After meddling from competing alien groups, humanity creates an astounding invention—prompting a galactic verdict that the dangerous species must be eradicated.
Fantasy/sci-fi author Hudgin (Green Grass, 2017, etc.) launches The End of Children series with the premise that eons ago, an alien expedition—captained by intelligent octopuses of the interstellar Grock Corporation—claimed prehistoric Earth for trading and natural-resource exploitation. The explorers genetically elevated primates, boosting their brain power to the degree that they would ultimately be able to make future commerce deals. But a rival ET mission from the aquatic planet Quyshargo (these aliens resemble mermaids and Black Lagoon monsters) covets Earth as well and subverts Grock’s plan with secret genetic and “dream planters” tinkering. Result: Millennia later, California graduate student Lily suddenly conceives a practical technique for instantaneous travel/teleportation she implements with her boyfriend, Kevin, and classmate Doug. Dubbed the Rosy Transmitter (for the color of its beam), the process is soon sold by a greedy professor to competing world governments, and even the White House envisions it principally as a weapon. The invention alarms the Grock aliens monitoring the planet. Homo sapiens, they believe, are too vicious for tech that could send them rampaging destructively across the universe. After briefly abducting the three students, the aliens begin using a sanctioned, nonviolent genocide technique, spreading a virus that halts human reproduction. Lily is the last woman to get traditionally pregnant (via Kevin) while both are held virtual prisoners by a panicked U.S. government. Hudgin details the next tumultuous nine months with succinct but well-thought-out strokes (whereas other authors might overpopulate the narrative with a high page count) of how Earth society reacts to the paradigm shift of the Rosy Transmitter and imminent extinction through sterility. Readers will find echoes of Kurt Vonnegut, Harry Harrison, and Philip José Farmer (especially the last’s “Seventy Years of Decpop”) in Hudgin’s smart, edgy blend of the sardonic and the apocalyptic. Some may sense a determinedly schizoid tone, as serious extinction concerns (and involved discussions on cloning) contrast with the campy Grock and Quyshargo minions behaving like maritime pirates despite their dire pursuit of enlightened capitalism of a space alien sort. The loose ends and cliffhanger ending point immediately toward the sequel, and, unlike Earth’s people, the material seems very fertile indeed.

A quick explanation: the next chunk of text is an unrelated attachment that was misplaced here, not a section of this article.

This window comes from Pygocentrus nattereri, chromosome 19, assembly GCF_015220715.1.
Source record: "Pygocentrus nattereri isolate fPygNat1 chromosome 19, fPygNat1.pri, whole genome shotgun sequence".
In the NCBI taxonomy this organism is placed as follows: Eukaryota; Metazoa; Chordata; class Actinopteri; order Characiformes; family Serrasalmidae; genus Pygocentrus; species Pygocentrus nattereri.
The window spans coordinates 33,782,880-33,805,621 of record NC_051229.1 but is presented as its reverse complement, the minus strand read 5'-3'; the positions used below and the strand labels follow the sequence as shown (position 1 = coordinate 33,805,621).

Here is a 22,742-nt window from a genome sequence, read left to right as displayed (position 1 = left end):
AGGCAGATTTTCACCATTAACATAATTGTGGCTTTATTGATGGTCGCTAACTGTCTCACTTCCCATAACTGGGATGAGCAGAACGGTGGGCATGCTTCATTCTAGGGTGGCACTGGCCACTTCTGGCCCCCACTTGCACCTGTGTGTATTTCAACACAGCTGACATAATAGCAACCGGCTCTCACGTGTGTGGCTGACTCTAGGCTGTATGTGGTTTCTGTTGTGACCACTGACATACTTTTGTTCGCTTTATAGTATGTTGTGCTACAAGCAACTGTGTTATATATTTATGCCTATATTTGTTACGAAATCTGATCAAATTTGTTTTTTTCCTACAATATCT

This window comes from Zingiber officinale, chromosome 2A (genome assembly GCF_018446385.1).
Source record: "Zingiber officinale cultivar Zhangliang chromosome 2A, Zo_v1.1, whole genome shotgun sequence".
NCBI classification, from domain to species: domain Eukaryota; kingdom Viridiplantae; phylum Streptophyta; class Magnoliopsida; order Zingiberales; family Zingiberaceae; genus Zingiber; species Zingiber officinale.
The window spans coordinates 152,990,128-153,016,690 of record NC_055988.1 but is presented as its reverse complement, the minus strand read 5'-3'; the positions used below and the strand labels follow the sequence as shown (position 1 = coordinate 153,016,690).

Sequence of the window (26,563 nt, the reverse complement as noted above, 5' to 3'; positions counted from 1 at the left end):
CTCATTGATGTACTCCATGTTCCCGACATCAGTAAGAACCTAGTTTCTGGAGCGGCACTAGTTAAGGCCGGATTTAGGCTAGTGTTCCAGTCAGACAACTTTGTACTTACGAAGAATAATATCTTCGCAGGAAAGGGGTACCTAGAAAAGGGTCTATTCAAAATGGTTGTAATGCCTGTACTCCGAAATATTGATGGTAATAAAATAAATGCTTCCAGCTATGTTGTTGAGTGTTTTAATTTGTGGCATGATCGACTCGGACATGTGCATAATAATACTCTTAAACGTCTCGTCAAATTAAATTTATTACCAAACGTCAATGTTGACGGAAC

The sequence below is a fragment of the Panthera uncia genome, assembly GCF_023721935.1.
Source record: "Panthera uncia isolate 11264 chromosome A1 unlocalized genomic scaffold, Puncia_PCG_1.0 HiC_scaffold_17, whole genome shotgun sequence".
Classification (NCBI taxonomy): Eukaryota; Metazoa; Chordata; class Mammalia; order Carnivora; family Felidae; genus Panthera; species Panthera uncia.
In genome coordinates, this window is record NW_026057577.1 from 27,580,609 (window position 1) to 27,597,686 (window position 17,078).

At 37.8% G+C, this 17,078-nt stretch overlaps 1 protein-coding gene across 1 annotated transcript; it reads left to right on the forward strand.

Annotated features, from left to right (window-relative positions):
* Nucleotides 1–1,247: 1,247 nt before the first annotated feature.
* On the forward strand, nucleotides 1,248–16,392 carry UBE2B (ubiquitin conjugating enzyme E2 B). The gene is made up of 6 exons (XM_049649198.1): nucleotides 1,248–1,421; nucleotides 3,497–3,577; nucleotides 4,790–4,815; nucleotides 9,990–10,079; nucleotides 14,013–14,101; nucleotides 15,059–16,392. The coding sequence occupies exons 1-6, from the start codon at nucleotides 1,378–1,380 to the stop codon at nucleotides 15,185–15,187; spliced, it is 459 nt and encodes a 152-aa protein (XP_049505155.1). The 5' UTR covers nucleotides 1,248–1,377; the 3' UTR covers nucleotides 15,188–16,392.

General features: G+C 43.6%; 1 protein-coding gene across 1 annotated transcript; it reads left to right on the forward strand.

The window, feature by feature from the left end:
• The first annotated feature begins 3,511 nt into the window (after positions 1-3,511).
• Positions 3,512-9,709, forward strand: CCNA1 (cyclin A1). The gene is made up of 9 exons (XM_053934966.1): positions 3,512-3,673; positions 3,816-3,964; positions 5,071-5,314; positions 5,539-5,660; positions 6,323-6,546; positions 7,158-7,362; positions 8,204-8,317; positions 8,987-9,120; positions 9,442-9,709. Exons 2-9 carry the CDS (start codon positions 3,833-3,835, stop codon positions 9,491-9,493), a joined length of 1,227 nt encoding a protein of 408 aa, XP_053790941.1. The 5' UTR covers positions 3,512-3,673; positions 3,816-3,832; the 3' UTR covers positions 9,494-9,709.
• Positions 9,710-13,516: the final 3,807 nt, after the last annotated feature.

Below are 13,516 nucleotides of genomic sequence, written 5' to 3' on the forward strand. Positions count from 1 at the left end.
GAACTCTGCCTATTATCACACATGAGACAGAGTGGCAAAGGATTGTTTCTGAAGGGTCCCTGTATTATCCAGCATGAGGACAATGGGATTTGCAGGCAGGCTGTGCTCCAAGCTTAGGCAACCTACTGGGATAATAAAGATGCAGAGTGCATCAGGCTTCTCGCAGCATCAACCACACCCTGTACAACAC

A clever blastoff of a seriocomic sci-fi saga that plays fecund what-if games with technology and social change.